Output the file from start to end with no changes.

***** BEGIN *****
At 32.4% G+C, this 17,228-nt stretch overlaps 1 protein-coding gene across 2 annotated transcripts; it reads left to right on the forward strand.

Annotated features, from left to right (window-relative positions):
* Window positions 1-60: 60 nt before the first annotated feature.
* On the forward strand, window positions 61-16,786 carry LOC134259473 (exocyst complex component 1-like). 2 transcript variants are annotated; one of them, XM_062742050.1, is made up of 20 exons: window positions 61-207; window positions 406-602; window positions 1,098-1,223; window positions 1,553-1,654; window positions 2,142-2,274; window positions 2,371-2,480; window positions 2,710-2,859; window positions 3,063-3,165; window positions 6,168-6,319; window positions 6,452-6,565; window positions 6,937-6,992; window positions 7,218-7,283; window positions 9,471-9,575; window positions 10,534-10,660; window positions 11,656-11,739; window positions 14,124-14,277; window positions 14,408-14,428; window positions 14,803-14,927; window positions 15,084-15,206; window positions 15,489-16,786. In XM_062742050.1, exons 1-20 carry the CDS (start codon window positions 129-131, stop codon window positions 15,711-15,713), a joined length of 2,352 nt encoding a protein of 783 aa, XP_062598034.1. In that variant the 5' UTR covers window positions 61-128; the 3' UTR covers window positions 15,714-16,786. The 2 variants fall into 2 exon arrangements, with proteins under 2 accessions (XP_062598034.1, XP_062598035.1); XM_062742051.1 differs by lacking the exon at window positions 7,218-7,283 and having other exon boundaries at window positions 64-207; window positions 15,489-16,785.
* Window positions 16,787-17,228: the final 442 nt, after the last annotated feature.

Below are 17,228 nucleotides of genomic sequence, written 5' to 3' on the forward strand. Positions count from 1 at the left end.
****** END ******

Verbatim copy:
At 32.4% G+C, this 17,228-nt stretch overlaps 1 protein-coding gene across 2 annotated transcripts; it reads left to right on the forward strand.

Annotated features, from left to right (window-relative positions):
* Window positions 1-60: 60 nt before the first annotated feature.
* On the forward strand, window positions 61-16,786 carry LOC134259473 (exocyst complex component 1-like). 2 transcript variants are annotated; one of them, XM_062742050.1, is made up of 20 exons: window positions 61-207; window positions 406-602; window positions 1,098-1,223; window positions 1,553-1,654; window positions 2,142-2,274; window positions 2,371-2,480; window positions 2,710-2,859; window positions 3,063-3,165; window positions 6,168-6,319; window positions 6,452-6,565; window positions 6,937-6,992; window positions 7,218-7,283; window positions 9,471-9,575; window positions 10,534-10,660; window positions 11,656-11,739; window positions 14,124-14,277; window positions 14,408-14,428; window positions 14,803-14,927; window positions 15,084-15,206; window positions 15,489-16,786. In XM_062742050.1, exons 1-20 carry the CDS (start codon window positions 129-131, stop codon window positions 15,711-15,713), a joined length of 2,352 nt encoding a protein of 783 aa, XP_062598034.1. In that variant the 5' UTR covers window positions 61-128; the 3' UTR covers window positions 15,714-16,786. The 2 variants fall into 2 exon arrangements, with proteins under 2 accessions (XP_062598034.1, XP_062598035.1); XM_062742051.1 differs by lacking the exon at window positions 7,218-7,283 and having other exon boundaries at window positions 64-207; window positions 15,489-16,785.
* Window positions 16,787-17,228: the final 442 nt, after the last annotated feature.

Below are 17,228 nucleotides of genomic sequence, written 5' to 3' on the forward strand. Positions count from 1 at the left end.